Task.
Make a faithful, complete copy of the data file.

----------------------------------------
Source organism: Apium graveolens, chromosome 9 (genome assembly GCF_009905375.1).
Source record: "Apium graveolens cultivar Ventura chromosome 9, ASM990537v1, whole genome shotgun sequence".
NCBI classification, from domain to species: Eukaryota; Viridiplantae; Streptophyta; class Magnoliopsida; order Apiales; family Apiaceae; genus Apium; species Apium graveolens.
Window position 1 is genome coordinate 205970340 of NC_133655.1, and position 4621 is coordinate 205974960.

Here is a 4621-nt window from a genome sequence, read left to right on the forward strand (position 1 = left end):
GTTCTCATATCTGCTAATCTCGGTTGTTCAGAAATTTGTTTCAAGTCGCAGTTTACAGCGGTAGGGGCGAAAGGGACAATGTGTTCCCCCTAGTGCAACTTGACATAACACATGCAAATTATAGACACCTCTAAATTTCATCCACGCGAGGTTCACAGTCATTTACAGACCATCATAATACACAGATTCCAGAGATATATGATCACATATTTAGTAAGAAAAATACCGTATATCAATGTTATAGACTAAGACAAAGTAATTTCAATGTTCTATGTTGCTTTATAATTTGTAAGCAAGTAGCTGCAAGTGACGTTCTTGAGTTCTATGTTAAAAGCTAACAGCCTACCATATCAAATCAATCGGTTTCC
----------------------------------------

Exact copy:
Source organism: Apium graveolens, chromosome 9 (genome assembly GCF_009905375.1).
Source record: "Apium graveolens cultivar Ventura chromosome 9, ASM990537v1, whole genome shotgun sequence".
NCBI classification, from domain to species: Eukaryota; Viridiplantae; Streptophyta; class Magnoliopsida; order Apiales; family Apiaceae; genus Apium; species Apium graveolens.
Window position 1 is genome coordinate 205970340 of NC_133655.1, and position 4621 is coordinate 205974960.

Here is a 4621-nt window from a genome sequence, read left to right on the forward strand (position 1 = left end):
GTTCTCATATCTGCTAATCTCGGTTGTTCAGAAATTTGTTTCAAGTCGCAGTTTACAGCGGTAGGGGCGAAAGGGACAATGTGTTCCCCCTAGTGCAACTTGACATAACACATGCAAATTATAGACACCTCTAAATTTCATCCACGCGAGGTTCACAGTCATTTACAGACCATCATAATACACAGATTCCAGAGATATATGATCACATATTTAGTAAGAAAAATACCGTATATCAATGTTATAGACTAAGACAAAGTAATTTCAATGTTCTATGTTGCTTTATAATTTGTAAGCAAGTAGCTGCAAGTGACGTTCTTGAGTTCTATGTTAAAAGCTAACAGCCTACCATATCAAATCAATCGGTTTCC